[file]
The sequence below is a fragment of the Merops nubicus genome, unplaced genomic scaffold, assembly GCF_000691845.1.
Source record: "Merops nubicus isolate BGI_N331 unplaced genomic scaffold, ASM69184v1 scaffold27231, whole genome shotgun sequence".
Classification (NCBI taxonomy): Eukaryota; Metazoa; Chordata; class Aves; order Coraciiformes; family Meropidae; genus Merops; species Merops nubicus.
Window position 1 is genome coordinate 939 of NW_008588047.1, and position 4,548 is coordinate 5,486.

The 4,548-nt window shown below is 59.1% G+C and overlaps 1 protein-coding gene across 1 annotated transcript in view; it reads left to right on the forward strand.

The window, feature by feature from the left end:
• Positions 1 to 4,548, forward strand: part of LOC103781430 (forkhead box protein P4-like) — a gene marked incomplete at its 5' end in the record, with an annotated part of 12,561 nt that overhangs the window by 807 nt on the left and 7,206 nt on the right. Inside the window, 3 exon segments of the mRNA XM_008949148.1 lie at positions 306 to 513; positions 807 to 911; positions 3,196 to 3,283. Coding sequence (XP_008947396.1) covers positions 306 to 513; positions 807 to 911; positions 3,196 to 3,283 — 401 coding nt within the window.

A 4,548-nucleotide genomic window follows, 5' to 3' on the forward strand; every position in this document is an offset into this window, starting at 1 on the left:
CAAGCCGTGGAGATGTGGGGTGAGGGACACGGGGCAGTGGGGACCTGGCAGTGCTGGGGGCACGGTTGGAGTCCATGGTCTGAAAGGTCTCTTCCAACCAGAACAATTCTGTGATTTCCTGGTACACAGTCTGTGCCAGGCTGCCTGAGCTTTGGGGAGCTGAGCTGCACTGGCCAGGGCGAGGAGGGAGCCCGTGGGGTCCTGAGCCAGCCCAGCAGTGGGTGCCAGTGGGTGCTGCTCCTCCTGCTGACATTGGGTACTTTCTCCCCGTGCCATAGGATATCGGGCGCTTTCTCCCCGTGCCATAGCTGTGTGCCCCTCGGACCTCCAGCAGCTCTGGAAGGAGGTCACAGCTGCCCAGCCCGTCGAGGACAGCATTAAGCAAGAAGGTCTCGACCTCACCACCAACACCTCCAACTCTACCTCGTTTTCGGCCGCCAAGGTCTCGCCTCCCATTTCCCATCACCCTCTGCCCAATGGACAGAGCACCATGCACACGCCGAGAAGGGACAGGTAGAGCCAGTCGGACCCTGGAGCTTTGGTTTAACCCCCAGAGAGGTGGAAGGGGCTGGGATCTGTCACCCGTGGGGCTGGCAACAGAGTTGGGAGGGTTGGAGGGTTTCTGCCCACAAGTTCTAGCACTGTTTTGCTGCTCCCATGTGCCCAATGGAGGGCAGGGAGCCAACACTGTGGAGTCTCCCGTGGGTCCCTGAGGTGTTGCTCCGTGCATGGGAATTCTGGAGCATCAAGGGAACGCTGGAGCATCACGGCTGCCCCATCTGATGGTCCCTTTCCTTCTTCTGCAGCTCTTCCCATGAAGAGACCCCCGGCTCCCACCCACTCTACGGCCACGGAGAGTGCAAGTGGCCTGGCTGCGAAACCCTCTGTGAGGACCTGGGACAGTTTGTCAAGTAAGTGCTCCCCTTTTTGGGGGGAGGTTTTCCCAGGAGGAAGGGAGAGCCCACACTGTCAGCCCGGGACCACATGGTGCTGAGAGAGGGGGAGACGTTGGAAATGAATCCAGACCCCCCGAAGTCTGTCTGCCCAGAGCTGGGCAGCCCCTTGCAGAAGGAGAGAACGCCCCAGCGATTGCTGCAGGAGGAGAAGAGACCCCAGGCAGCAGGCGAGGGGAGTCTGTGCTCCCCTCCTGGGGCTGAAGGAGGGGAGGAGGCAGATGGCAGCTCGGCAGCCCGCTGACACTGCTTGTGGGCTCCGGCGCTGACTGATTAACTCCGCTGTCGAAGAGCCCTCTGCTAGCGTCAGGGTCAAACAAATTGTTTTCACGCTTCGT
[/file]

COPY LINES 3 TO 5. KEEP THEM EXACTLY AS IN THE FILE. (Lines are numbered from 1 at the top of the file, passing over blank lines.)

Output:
Classification (NCBI taxonomy): Eukaryota; Metazoa; Chordata; class Aves; order Coraciiformes; family Meropidae; genus Merops; species Merops nubicus.
Window position 1 is genome coordinate 939 of NW_008588047.1, and position 4,548 is coordinate 5,486.

The 4,548-nt window shown below is 59.1% G+C and overlaps 1 protein-coding gene across 1 annotated transcript in view; it reads left to right on the forward strand.